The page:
External Auditors’ Responsibility Regarding Fraud
ISA 240 concerning auditors’ responsibility relating to fraud in the financial statement recognizes that any misstatement in the books of accounts can cause the frauds and errors in the financial declarations of a company. The auditors of Enron should have investigated if the misstatements were intentional or unintentional. The auditor must know the impact of the fraud and errors on the accuracy of financial statements. The external auditor in the firm is solely responsible for assuring if the financial statement is free of material misstatements caused by errors or fraud. They should ascertain that the financial statements are fair in the audit report. The auditors must maintain professionalism in their auditing services by following and adhering to the international auditing standards.
- Integrity: Accounting has professional values such as honesty that every auditing firm must maintain. The auditors had the duty of conducting the auditing services with the highest degree of integrity in the books of accounts. Arthur Anderson should never have taken part in any illegal activity or have engaged in acts that were not accepted in the auditing profession. If integrity had been adhered to, collapse or bankruptcy would have been prevented in the firm, thus ensuring the lack of audit frauds (Nguyen, 2014).
- Confidentiality: External auditors should maintain the highest degree of client’s secrecy and should never use the client’s information for any personal gain or in any manner contrary to the law.
- Independence: Enron auditors should have maintained independence in the course of their auditing services. The lack of professional independence resulted in the undue influence on the auditors, making them produce an inaccurate audit report. Independence is compromised by the transaction of the related parties and the conflict of interests in the client firm.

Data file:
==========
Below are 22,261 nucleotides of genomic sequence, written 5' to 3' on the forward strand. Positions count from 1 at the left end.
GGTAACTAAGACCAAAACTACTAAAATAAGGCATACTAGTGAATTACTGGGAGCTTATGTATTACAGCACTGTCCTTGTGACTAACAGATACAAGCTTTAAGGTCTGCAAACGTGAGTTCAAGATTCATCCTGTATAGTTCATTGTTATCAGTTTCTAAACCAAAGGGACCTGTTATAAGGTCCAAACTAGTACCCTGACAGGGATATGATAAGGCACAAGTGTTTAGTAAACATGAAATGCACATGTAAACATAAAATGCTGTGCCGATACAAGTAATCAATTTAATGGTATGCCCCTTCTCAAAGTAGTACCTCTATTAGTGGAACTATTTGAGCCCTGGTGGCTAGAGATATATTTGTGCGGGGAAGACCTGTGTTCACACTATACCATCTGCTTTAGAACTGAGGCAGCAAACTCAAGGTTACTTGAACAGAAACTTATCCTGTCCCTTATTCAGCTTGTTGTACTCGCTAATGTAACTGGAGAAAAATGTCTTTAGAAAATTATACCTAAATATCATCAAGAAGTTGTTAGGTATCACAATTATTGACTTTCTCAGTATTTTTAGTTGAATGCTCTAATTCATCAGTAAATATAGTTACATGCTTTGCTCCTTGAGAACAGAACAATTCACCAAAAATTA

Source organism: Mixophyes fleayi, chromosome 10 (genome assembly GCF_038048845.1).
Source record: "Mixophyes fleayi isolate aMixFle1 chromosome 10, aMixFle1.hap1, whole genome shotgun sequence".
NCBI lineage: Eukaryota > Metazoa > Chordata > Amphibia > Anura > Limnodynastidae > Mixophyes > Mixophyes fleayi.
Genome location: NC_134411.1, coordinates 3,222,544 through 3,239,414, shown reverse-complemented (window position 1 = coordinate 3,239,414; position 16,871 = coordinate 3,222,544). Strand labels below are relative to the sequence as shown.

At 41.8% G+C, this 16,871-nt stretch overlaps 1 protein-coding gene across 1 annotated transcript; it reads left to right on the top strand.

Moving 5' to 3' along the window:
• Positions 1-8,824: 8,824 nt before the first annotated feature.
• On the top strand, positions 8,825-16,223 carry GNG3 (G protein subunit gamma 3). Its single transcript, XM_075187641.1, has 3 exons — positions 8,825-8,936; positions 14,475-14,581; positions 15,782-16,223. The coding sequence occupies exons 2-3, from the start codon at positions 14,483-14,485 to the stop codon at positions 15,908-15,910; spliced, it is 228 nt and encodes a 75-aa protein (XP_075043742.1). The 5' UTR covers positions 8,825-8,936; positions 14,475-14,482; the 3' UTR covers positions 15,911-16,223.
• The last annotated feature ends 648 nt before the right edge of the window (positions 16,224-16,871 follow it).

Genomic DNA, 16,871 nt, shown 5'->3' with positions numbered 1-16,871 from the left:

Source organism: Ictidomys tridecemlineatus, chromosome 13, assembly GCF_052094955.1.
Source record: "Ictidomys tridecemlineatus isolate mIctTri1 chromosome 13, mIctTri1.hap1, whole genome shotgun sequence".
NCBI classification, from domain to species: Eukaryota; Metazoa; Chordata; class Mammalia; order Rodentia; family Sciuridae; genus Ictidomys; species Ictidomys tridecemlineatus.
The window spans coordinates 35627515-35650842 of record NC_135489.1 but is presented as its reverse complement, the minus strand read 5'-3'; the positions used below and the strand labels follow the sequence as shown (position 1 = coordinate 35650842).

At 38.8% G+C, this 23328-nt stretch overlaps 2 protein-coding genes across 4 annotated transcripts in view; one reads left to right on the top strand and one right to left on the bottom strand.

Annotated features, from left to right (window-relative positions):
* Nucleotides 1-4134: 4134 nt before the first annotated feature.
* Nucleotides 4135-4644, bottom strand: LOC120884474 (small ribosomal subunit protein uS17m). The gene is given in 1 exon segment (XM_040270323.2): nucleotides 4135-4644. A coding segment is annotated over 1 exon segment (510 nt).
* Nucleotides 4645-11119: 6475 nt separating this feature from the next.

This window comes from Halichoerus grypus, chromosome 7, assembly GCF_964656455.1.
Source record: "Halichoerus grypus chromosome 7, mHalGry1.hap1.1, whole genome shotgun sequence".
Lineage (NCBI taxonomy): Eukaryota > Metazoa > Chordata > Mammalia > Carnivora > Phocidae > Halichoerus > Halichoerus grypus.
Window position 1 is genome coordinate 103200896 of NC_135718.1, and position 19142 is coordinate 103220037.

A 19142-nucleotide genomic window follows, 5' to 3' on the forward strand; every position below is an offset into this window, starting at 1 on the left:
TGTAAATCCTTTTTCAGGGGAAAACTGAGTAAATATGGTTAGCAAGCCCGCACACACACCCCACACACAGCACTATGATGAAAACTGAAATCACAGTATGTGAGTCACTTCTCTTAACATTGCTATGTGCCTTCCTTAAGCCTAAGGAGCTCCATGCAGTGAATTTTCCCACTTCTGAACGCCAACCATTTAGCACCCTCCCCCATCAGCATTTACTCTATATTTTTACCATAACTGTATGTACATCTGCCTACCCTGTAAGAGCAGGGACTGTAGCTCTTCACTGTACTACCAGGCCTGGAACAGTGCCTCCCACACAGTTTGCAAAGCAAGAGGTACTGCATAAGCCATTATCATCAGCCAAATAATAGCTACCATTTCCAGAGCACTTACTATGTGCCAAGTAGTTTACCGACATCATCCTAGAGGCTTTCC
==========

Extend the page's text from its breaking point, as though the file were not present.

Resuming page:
- Single role: Arthur Anderson, who was the Enron external auditor firm, should only have had one role. They should not have provided consultancy and auditing services, and this would have compromises the auditor’s independence (Prasad, & Ahmad, 2014).
Prisoner’s Dilemma in Enron Case
Before the collapse, Enron engaged in a variety of activities such as energy production and trading in the energy-related derivatives. The activities were regulated by Commodities and Futures Trading Commission as well as Federal Energy Regulatory Commission. Both regulators had the duty of ensuring that the market operated in the best open way and competitive manner. Each party was trying to secure gains for themselves in a zero-sum game. Arthur Andersen, who was the consultant and auditor firm to Enron, must have been responsible for both the management and the shareholders. In the end, the auditor and top management betrayed the shareholders by maximizing their selfish interests. They faced an ethical dilemma of choosing between the right and the wrong (Nguyen, 2014).
The Warning of the Enron Scandal
Organizational culture contributed to the collapse of the Enron company. Therefore, the firm must have had a healthy corporate culture to prevent the collapse. The top executives believed that the company had to be the best in everything it did, and the management who were not involved in the fraud scandal were entirely hopeful regarding the activities of the business. When the losses happened and became reflected in the firm financial statement, they covered the losses to protect their public image and reputation in the market. The reported loss should have been corrected rather than faking and falsifying the figures.